Prime Minister of Ukraine Shmyhal reported that this year’s sowing campaign faced unprecedented challenges due to the ongoing war. According to the data from the Ministry of Agriculture, 75% of the land was sown this year compared with last year’s sowing season.  

However, another challenge is that grain silos are about half full ahead of the run-up to this year’s harvest, meaning crops could be left in the ground if Russia continues its port blockade. The risk is there will not be enough space to store new harvest in Ukraine’s government-controlled territory due to the ongoing war. 

Economic security.

The World Bank report worsened inflation estimates in Ukraine. Current assessment expects 20% inflation by the end of the year. Preliminary April assessment expected 15%, but the forecast changed over the last months. Meanwhile, the fall of GDP remains unchanged – Ukraine’s GDP will equal 44% in 2022.

The world economy is set to grow 3% this year, much less than the 4.5% expected when the Organization for Economic Cooperation and Development last updated its forecasts in December.

Cities under attack.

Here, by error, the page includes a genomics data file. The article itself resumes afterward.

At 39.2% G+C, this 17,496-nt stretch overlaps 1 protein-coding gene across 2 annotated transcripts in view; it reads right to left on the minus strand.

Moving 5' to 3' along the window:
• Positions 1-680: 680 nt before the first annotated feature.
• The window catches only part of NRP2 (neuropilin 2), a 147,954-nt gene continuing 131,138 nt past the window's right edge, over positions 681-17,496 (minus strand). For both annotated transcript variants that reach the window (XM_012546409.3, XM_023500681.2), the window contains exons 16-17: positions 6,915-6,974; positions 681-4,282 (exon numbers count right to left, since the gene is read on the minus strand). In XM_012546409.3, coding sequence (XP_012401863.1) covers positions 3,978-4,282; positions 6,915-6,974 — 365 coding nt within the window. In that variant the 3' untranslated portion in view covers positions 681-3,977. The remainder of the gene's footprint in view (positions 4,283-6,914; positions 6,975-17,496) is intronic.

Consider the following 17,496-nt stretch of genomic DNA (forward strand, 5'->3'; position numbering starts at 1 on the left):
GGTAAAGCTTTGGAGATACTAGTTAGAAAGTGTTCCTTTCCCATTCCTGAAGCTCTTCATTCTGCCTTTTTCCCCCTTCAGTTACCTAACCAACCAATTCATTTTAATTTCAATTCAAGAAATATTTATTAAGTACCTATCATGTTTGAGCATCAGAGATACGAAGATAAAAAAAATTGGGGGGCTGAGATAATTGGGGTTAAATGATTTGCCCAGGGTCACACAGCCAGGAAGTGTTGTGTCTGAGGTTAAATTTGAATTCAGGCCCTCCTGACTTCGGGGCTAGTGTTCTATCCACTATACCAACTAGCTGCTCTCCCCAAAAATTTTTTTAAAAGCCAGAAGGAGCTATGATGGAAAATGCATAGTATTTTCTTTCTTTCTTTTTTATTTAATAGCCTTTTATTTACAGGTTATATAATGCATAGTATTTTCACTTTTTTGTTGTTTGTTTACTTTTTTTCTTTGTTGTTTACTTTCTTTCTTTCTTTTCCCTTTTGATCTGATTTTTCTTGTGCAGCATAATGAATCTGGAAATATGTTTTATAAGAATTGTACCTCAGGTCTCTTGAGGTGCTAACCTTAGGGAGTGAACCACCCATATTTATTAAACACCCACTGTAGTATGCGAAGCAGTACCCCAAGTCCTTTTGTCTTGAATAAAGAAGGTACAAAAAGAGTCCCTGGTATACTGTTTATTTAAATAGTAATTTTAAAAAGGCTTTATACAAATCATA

In the Luhansk region, Ukrainian forces pulled back to the outskirts of Sievierodonetsk on Wednesday in the face of a fierce Russian assault. The Ukrainian authorities were previously announcing there might be a need to retract in order to regroup. Ukrainian forces still controlled all of the smaller twin city Lysychansk on the west bank of the Siverskyi Donets River but Russian forces were destroying residential buildings there. However, the Ministry of Defence of Ukraine says Russia’s troops have 10 times more equipment than Ukrainian troops in some parts of Sievierodonetsk. In the evening, the occupiers twice aimed at ‘Azot’ plant. At least two warehouses at different ends of the chemical plant were damaged. One of them is an ammonia production plant warehouse. In the Donetsk region, battles all along the frontline. During the day 4 people died and 11 were injured. The region remains without gas. Partly without water and electricity. Toretsk was added to more than 330 settlements where there is no electricity supply. The Head of Mykolaiv Region Administration says he still sees some opportunities that Russian forces will try to attack on Zaporizhzhia and Mykolaiv. But no regrouping, any big armies ready to attack at the moment. Nevertheless, Russian forces continue regularly shelling border regions of the Mykolaiv region with Kherson region, as well as Mykolayiv itself. Within a day, Russian forces shelled 5 settlements in the region, causing significant damages and at least 13 wounded civilians. In Zaporizhzhia region, occupiers continue to destroy Huliaipole. As a result of the assault, the invaders damaged only civilian facilities – mainly the residential sector. In the Kharkiv region, five people were killed and 12 civilians injured during the day. In Kharkiv itself, a number of residential buildings and the supermarket were damaged. The shelling continued at night – fires were recorded in a cafe, shop and school library. In the Sumy region, Russian forces continue mortar shelling of the Ukrainian territories. In the Zhytomyr region a building was destroyed due to a missile attack.